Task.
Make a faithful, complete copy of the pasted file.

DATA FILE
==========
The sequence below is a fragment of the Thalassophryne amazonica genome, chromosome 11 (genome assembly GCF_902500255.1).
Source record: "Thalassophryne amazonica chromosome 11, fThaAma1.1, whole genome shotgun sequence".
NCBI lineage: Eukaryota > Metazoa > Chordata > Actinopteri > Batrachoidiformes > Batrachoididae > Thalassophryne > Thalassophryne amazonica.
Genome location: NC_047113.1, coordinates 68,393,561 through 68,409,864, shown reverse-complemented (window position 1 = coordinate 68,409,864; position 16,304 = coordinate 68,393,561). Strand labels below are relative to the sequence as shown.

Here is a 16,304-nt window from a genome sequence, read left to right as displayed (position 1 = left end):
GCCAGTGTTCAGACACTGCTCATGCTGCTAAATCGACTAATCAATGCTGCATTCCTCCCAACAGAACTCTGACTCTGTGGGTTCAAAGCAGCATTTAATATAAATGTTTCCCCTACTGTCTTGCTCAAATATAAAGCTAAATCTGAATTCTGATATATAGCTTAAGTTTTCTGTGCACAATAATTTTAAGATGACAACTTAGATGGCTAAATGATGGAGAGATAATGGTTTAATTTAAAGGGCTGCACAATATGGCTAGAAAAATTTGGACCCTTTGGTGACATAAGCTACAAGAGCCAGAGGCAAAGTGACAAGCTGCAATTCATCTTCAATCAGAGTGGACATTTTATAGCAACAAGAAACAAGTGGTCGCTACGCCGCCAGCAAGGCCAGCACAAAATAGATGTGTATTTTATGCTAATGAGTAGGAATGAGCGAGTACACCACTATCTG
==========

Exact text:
The sequence below is a fragment of the Thalassophryne amazonica genome, chromosome 11 (genome assembly GCF_902500255.1).
Source record: "Thalassophryne amazonica chromosome 11, fThaAma1.1, whole genome shotgun sequence".
NCBI lineage: Eukaryota > Metazoa > Chordata > Actinopteri > Batrachoidiformes > Batrachoididae > Thalassophryne > Thalassophryne amazonica.
Genome location: NC_047113.1, coordinates 68,393,561 through 68,409,864, shown reverse-complemented (window position 1 = coordinate 68,409,864; position 16,304 = coordinate 68,393,561). Strand labels below are relative to the sequence as shown.

Here is a 16,304-nt window from a genome sequence, read left to right as displayed (position 1 = left end):
GCCAGTGTTCAGACACTGCTCATGCTGCTAAATCGACTAATCAATGCTGCATTCCTCCCAACAGAACTCTGACTCTGTGGGTTCAAAGCAGCATTTAATATAAATGTTTCCCCTACTGTCTTGCTCAAATATAAAGCTAAATCTGAATTCTGATATATAGCTTAAGTTTTCTGTGCACAATAATTTTAAGATGACAACTTAGATGGCTAAATGATGGAGAGATAATGGTTTAATTTAAAGGGCTGCACAATATGGCTAGAAAAATTTGGACCCTTTGGTGACATAAGCTACAAGAGCCAGAGGCAAAGTGACAAGCTGCAATTCATCTTCAATCAGAGTGGACATTTTATAGCAACAAGAAACAAGTGGTCGCTACGCCGCCAGCAAGGCCAGCACAAAATAGATGTGTATTTTATGCTAATGAGTAGGAATGAGCGAGTACACCACTATCTG